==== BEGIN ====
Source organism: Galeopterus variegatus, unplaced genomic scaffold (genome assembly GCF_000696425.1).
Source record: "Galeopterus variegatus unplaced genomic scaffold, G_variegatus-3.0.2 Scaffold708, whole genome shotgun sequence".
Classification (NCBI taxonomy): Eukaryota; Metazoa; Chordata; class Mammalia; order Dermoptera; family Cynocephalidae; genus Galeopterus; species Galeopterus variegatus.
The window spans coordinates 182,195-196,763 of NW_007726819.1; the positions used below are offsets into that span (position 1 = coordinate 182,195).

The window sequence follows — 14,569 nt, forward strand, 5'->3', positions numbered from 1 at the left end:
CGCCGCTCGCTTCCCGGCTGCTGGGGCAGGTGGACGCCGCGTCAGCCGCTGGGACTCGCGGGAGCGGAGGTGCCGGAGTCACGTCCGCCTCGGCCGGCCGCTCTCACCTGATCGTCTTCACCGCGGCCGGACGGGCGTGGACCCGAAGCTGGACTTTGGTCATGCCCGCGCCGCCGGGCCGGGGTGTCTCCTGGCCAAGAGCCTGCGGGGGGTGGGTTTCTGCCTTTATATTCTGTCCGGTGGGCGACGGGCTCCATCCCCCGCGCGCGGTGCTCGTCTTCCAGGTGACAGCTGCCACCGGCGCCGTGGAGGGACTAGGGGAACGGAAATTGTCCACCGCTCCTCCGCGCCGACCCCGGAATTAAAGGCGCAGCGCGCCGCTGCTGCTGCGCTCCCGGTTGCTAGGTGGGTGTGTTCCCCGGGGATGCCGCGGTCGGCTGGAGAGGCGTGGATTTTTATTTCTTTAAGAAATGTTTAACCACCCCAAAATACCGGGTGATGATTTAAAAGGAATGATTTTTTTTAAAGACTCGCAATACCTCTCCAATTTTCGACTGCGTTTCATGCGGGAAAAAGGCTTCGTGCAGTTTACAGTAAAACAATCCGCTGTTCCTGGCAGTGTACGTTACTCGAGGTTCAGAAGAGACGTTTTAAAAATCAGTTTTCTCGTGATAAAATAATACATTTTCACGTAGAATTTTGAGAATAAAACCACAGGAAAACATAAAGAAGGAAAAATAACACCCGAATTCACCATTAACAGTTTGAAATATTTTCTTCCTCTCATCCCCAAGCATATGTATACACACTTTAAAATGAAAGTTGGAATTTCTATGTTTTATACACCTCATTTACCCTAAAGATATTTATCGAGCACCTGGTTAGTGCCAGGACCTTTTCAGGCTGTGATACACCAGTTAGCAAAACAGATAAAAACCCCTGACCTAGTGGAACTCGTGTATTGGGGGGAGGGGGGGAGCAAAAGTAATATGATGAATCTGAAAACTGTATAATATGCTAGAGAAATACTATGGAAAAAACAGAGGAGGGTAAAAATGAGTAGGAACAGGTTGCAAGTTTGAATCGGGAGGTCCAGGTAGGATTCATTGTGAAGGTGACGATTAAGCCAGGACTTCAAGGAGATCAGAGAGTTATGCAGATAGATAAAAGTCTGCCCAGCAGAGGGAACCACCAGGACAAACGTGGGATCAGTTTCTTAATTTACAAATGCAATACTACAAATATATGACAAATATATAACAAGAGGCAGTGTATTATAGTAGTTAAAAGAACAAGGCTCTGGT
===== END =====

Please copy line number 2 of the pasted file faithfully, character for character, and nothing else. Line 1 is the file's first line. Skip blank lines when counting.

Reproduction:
Source record: "Galeopterus variegatus unplaced genomic scaffold, G_variegatus-3.0.2 Scaffold708, whole genome shotgun sequence".